10 Years Ago – In July 2006, the value of homes in the US reached an all-time high driven by a combination of factors including irresponsible lending practices, speculative buying and “flipping” of houses for short-term profit, and good old-fashioned greed. This “too good to last” bubble burst shortly thereafter and on a national basis, the collective value of homes dropped by an average 27% over the ensuing 5 years. Along with this drop came a number of defaults and foreclosures, throwing the market into further disarray and severely impacting the net worth and lifestyle of many Americans while shattering the American Dream of home ownership. For my purposes, this time of the market represents the “Hare” portion of the story, with exciting but unsustainable activity.
Today – It was only recently – the first quarter of 2017 – when the value of homes recovered to the peak values of 2006. This recovery involved slow and steady progress driven by fundamentals including higher employment, low mortgage rates, a compelling opportunity to “buy vs. rent”, and an overall improving economic tide that “lifted all boats”. While not as frenetic – or perhaps as exciting — as the mid-2000s period, this most recent upturn in the market was “come by honestly”, and should be more sustainable and longer lasting, as our friend the Tortoise would have it.
Current View of Local Market – Although values are back to their all-time high, do not feel like you have missed out on the market. In fact, because things have settled into a more orderly trend, there is a reasonable expectation that you would be buying into a more rational and predictable market.
Pricing – As noted above, prices have recovered to previous highs, and in the most recent report on the local market from Cape Fear Realtors Association, the median price increased 4.44% over the past 12 months to $201,025. In terms of unit volume – or number of houses sold – the total of 1160 homes was a 10-year high. We are officially in a “seller’s market” which means there are more people on the buyer’s side than on the seller’s side. According to the basic law of supply and demand, this has started forcing prices higher as buyers compete for a limited number of houses. As part of this equation, the supply of homes in New Hanover County has dropped from a 5.1 month supply in February 2016 to 3.69 months in February 2017. We generally look at a 4-5 month supply as providing a balanced market between buyers and sellers. A related statistic is “days on market” or DOM for a listed house before it sells, which decreases as an active market competes for limited inventory. This figure decreased from 109 DOM in February 2016 to 94 DOM in February 2017.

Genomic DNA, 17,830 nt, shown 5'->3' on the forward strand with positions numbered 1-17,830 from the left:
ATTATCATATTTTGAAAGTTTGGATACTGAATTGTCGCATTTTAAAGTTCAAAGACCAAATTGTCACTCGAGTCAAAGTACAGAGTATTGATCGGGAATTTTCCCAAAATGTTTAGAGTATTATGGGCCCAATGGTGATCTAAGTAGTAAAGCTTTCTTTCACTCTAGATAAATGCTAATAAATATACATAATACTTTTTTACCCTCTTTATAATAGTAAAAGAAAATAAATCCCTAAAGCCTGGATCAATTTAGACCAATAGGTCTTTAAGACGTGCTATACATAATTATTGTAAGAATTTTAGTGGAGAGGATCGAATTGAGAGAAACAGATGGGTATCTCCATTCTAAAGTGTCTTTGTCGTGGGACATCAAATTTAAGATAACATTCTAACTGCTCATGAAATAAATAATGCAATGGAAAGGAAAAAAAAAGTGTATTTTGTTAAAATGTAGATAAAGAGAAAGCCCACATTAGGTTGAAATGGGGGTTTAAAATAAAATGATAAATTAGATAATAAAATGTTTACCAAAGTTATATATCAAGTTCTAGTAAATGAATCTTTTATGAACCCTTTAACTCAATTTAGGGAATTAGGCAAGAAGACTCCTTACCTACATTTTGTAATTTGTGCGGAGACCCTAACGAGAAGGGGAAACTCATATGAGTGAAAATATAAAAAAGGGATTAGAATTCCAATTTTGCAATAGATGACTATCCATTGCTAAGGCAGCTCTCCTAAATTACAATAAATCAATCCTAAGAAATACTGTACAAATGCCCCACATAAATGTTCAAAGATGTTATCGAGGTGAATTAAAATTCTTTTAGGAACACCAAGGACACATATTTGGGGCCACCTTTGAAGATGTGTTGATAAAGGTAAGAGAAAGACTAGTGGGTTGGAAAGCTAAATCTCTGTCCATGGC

Interest Rates – Despite several up-ticks in the past year, interest rates are still near historical lows making home ownership very affordable. As of this writing on May 3rd, the 30 year conventional rate was 4.17% which should be a strong “call to action” for anyone still sitting on the fencepost on a purchase decision.
On January 19th, area historian and Downtown Wilmington tour guide, Bob Jenkins shared with Intracoastal agents many interesting facts from Wilmington’s History. From the early beginnings through current day, Bob delivered his key storytelling notes with humor and incredible detail. We tried to capture the essence in the highlights below. Pick out just a few to have on hand – you’ll be glad you did.
There are 320 miles of coastline in North Carolina – and the only main river feeding from the north of the state to the ocean is the Cape Fear River. The river is over 200 miles long!